Segments in this Video

Meet the Panelists (01:30)


Debate moderator Alok Jha asks whether eternal universal laws exist and introduces biologist Rupert Sheldrake, CERN physicist John Ellis, and philosopher of science Nancy Cartwright.

Rupert Sheldrake: the Pitch (05:24)

In the 17th and 18th century, Christian thinkers used a “platonic” theology to interpret the laws of nature, continued by most 20th century physicists. Sheldrake argues that laws act like habits evolving through cosmic natural selection, supported by empirical evidence of new compounds.

John Ellis: the Pitch (02:26)

Ellis argues that laws of nature exist, and are not evolving. He is not interested in the Multiverse Theory because it is not testable. As a physicist, he has trouble with metaphysical "why" questions.

Nancy Cartwright: the Pitch (03:53)

Cartwright argues that the laws of physics only apply in certain situations such as building lasers, and that they do not help us understand or interact in the world. She gives the example of a marksman shooting Newton's billiard ball.

Theme One: Do the Laws of Nature Exist? - Part One (07:18)

Cartwright argues that the laws of physics do not explain situations where non-physics factors play a role. Ellis says physics have important engineering and economic applications. Sheldrake argues that habits of matter become deeply ingrained and imitate laws. New phenomena such as observing atoms at low temperatures are testable hypotheses.

Do the Laws of Nature Exist? - Part Two (03:32)

Sheldrake found that melting points among chemicals synthesized in the 20th century have increased dramatically. His hypothesizes that laws or "habits" of nature evolve. He and Ellis debate whether or not assuming the laws of nature are fixed is an extraordinary claim.

Theme Two: Are Laws Human Hubris? - Part One (05:38)

Ellis provides cosmology examples where physics laws hypothetically evolved. Cartwright states that new laws came into existence in biology and in social sciences as predictable phenomena.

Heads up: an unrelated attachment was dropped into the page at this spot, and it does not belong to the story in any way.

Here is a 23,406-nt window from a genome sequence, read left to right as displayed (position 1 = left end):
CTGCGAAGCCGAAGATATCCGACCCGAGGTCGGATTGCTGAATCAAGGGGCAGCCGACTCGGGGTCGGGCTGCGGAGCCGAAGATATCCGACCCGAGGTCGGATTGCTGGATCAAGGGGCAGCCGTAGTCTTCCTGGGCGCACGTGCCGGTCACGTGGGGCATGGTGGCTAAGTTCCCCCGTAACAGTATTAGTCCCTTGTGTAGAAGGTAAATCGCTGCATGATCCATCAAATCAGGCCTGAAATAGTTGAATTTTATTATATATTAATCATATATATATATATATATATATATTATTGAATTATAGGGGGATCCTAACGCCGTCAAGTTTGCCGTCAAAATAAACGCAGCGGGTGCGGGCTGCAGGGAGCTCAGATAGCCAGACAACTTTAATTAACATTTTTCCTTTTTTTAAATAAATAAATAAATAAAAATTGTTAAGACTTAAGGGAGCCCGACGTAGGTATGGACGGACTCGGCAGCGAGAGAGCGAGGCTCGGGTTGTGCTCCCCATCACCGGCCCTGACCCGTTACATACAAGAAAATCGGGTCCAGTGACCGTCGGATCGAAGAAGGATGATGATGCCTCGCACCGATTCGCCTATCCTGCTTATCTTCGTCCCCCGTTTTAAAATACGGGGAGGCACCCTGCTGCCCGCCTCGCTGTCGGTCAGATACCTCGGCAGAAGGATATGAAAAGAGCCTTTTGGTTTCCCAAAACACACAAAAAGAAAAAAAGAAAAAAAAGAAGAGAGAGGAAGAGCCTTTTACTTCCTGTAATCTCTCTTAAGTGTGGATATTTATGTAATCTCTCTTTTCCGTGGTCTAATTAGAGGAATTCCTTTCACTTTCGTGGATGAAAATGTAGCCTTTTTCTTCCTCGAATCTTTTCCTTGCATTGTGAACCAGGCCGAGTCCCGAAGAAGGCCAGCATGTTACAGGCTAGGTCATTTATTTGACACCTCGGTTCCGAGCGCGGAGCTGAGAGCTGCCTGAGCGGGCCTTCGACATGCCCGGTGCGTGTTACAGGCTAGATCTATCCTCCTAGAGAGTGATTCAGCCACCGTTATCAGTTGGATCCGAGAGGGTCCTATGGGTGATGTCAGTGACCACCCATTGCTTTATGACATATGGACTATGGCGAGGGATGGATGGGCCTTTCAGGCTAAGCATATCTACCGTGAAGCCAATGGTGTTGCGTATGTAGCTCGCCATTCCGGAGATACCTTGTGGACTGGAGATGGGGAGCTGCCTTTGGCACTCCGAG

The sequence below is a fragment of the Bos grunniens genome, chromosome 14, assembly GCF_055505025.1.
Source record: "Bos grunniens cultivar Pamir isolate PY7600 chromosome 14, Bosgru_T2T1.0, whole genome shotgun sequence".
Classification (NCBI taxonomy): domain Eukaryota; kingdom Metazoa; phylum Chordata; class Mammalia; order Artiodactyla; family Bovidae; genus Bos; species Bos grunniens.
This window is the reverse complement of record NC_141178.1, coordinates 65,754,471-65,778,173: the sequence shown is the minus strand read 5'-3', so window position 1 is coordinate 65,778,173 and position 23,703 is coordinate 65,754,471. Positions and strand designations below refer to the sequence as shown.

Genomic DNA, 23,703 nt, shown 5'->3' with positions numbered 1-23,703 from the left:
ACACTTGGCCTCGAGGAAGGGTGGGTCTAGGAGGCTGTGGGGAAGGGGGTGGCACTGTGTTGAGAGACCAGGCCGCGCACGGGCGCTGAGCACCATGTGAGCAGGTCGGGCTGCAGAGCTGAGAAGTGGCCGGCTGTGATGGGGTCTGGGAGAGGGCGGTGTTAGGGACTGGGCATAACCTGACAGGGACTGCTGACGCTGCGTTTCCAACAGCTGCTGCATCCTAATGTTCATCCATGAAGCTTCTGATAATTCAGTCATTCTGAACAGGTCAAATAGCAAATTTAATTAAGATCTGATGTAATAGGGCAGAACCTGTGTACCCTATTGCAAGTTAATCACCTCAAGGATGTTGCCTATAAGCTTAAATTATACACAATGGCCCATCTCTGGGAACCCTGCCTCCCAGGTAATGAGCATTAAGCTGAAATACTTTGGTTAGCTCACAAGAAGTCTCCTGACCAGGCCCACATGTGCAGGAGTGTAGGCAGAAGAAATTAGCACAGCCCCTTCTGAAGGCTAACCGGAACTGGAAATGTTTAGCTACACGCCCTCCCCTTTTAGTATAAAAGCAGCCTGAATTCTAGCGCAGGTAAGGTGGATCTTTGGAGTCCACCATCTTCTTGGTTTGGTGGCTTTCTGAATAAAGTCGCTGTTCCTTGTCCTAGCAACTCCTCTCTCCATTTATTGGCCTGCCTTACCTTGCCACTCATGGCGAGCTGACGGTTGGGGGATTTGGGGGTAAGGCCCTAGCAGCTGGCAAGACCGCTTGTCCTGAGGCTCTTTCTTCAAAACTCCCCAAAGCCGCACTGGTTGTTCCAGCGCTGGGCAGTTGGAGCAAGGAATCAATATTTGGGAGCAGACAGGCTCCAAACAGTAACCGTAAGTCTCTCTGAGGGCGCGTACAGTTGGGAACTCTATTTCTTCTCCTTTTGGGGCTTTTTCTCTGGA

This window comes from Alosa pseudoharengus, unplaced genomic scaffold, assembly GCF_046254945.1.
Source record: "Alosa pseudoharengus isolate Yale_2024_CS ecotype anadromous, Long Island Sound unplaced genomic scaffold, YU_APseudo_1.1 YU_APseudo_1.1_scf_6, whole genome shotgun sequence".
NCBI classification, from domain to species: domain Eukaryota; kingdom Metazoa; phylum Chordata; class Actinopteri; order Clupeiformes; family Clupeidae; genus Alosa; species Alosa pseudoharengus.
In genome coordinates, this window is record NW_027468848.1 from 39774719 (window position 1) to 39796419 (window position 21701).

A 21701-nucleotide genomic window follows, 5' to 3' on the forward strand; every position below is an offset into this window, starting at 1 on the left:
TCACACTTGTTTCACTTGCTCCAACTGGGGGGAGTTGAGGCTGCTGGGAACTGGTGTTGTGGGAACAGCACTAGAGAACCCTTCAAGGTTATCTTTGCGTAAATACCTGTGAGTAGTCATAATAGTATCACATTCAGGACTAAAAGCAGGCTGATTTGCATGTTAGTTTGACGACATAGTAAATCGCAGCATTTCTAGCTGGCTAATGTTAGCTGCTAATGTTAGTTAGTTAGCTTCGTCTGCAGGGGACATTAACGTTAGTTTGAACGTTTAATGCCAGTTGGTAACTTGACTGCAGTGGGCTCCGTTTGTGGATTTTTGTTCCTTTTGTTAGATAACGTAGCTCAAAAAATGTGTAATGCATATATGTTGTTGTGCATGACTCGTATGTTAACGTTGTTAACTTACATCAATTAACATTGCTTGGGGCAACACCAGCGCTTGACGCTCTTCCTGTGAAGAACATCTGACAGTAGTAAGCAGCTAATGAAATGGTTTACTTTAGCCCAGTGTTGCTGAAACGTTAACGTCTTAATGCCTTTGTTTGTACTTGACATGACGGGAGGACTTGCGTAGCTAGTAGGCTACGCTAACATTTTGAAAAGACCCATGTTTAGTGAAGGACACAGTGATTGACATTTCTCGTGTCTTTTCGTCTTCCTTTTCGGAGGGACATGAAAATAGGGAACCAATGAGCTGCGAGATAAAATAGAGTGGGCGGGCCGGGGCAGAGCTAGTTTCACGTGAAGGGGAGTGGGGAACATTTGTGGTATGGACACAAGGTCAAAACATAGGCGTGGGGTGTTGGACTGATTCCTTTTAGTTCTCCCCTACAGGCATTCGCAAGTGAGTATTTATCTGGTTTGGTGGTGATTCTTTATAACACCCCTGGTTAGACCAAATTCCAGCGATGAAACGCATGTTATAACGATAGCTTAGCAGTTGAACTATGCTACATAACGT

Are Laws Human Hubris? - Part Two (06:02)

Sheldrake discusses predictable statistical behavior in biology; he believes inheritance and psychological memory depend on habit principles, rather than natural laws. Ellis says the discovery of a change in physics laws would require high standards of proof, but could shift the universe as we know it.

Theme Three: Can We Abandon Laws? (07:47)

Cartwright argues that there is no "normal" scientist. Sheldrake says the principles governing an evolutionary cosmos must evolve too. Ellis says that laws of nature are subject to change, based on new data, but physics laws have not been proven to evolve.

Credits: Unnatural Laws: Are Eternal Laws an Illusion? (00:07)

Credits: Unnatural Laws: Are Eternal Laws an Illusion?

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Unnatural Laws: Are Eternal Laws an Illusion?

Part of the Series : Institute of Art and Ideas: Cutting Edge Debates and Talks from the World's Leading Thinkers
DVD (Chaptered) Price: $169.95
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3-Year Streaming Price: $169.95



From Newton's laws to E=mc2, we think we have uncovered the secrets of the universe. But some claim these laws evolve and others point to their human and cultural origins. Might eternal natural laws be human hubris? Or is the mind of God in our grasp?

The Panel

CERN physicist and coiner of the term "Theory of Everything" John Ellis, author of The Science Delusion Rupert Sheldrake and American philosopher of physics Nancy Cartwright debate the sacred assumptions of science.

Length: 44 minutes

Item#: BVL115767

ISBN: 978-1-63521-119-1

Copyright date: ©2015

Closed Captioned

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